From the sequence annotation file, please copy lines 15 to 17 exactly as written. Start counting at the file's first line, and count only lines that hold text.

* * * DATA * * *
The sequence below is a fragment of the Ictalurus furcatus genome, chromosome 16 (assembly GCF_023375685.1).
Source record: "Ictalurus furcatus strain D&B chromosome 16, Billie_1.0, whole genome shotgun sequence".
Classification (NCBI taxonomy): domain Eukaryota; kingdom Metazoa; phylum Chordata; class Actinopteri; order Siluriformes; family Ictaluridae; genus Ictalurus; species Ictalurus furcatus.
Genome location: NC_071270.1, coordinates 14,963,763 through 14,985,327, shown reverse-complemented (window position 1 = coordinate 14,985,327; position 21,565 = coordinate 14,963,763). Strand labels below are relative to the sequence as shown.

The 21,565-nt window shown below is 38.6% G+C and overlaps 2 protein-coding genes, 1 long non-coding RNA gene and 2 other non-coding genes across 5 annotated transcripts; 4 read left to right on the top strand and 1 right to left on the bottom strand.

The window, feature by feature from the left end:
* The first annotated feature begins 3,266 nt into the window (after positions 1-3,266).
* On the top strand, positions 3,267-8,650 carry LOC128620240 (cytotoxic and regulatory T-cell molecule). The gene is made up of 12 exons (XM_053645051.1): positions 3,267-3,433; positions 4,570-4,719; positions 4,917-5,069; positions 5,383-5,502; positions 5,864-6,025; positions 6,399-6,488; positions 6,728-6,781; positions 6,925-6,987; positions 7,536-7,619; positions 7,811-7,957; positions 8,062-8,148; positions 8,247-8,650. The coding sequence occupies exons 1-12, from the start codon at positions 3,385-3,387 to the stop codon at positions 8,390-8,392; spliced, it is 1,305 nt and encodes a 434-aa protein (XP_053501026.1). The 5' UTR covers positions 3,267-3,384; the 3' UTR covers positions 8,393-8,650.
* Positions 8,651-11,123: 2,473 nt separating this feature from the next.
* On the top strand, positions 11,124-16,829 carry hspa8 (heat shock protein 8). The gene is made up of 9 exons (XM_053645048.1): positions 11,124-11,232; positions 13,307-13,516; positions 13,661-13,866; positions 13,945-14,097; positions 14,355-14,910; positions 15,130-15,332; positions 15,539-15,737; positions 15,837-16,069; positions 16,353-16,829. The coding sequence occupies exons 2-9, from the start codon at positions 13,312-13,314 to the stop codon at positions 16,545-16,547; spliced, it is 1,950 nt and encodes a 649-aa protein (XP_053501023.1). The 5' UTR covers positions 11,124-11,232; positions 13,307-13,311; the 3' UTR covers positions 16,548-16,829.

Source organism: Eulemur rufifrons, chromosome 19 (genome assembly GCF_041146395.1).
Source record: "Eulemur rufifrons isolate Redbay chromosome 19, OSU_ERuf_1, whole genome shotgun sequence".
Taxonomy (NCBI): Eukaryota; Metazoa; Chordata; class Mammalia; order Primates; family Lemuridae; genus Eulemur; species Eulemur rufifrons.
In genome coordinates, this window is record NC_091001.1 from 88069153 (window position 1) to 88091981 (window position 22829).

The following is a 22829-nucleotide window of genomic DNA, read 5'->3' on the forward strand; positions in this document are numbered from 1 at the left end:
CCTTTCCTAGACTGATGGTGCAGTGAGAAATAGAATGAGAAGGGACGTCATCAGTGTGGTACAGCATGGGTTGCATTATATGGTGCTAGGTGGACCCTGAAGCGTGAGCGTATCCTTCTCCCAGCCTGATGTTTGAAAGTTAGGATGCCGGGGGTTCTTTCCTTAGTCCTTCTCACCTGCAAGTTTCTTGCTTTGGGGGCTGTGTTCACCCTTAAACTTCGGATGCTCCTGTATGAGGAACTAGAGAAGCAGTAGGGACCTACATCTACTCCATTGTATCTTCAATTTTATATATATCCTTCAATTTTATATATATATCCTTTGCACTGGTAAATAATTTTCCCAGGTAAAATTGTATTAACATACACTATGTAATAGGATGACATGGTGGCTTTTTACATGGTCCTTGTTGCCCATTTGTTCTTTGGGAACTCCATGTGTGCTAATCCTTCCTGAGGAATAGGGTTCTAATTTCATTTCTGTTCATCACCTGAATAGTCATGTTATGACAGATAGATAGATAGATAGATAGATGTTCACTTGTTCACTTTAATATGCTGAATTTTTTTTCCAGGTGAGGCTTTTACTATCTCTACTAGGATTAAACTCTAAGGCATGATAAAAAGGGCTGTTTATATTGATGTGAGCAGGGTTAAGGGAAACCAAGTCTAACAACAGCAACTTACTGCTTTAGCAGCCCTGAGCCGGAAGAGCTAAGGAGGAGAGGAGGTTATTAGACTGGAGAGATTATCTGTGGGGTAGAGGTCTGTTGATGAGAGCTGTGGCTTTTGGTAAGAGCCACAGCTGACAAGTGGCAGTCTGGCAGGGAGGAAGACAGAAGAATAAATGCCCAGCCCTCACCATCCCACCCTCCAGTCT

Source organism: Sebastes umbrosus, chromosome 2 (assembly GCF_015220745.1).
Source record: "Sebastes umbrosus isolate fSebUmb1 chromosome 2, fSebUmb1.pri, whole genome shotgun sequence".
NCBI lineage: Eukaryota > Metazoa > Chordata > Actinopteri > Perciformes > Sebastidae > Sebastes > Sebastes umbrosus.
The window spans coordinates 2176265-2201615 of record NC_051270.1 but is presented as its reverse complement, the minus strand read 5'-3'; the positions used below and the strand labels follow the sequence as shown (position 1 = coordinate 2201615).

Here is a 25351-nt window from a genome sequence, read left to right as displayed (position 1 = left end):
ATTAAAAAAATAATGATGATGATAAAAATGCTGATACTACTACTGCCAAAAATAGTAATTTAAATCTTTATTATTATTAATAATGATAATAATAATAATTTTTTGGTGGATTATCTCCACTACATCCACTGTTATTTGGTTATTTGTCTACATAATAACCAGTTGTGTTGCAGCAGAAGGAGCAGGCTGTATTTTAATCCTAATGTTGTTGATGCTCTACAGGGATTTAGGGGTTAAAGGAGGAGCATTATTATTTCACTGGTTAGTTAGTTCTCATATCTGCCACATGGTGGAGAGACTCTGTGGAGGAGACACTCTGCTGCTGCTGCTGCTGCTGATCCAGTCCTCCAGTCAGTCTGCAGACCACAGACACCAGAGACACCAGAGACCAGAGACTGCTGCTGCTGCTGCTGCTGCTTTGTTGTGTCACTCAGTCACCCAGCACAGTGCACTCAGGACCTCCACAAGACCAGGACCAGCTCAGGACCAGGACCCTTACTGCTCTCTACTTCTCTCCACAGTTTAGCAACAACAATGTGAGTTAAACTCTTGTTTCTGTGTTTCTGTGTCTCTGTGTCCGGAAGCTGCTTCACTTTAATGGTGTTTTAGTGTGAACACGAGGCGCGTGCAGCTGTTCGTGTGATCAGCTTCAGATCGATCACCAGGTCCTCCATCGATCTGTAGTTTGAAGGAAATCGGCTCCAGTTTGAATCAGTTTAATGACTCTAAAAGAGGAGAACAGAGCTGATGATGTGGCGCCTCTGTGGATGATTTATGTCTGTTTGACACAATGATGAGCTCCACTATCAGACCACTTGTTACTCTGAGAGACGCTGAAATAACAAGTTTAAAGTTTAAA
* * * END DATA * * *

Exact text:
The following is a 22829-nucleotide window of genomic DNA, read 5'->3' on the forward strand; positions in this document are numbered from 1 at the left end:
CCTTTCCTAGACTGATGGTGCAGTGAGAAATAGAATGAGAAGGGACGTCATCAGTGTGGTACAGCATGGGTTGCATTATATGGTGCTAGGTGGACCCTGAAGCGTGAGCGTATCCTTCTCCCAGCCTGATGTTTGAAAGTTAGGATGCCGGGGGTTCTTTCCTTAGTCCTTCTCACCTGCAAGTTTCTTGCTTTGGGGGCTGTGTTCACCCTTAAACTTCGGATGCTCCTGTATGAGGAACTAGAGAAGCAGTAGGGACCTACATCTACTCCATTGTATCTTCAATTTTATATATATCCTTCAATTTTATATATATATCCTTTGCACTGGTAAATAATTTTCCCAGGTAAAATTGTATTAACATACACTATGTAATAGGATGACATGGTGGCTTTTTACATGGTCCTTGTTGCCCATTTGTTCTTTGGGAACTCCATGTGTGCTAATCCTTCCTGAGGAATAGGGTTCTAATTTCATTTCTGTTCATCACCTGAATAGTCATGTTATGACAGATAGATAGATAGATAGATAGATGTTCACTTGTTCACTTTAATATGCTGAATTTTTTTTCCAGGTGAGGCTTTTACTATCTCTACTAGGATTAAACTCTAAGGCATGATAAAAAGGGCTGTTTATATTGATGTGAGCAGGGTTAAGGGAAACCAAGTCTAACAACAGCAACTTACTGCTTTAGCAGCCCTGAGCCGGAAGAGCTAAGGAGGAGAGGAGGTTATTAGACTGGAGAGATTATCTGTGGGGTAGAGGTCTGTTGATGAGAGCTGTGGCTTTTGGTAAGAGCCACAGCTGACAAGTGGCAGTCTGGCAGGGAGGAAGACAGAAGAATAAATGCCCAGCCCTCACCATCCCACCCTCCAGTCT

Source organism: Sebastes umbrosus, chromosome 2 (assembly GCF_015220745.1).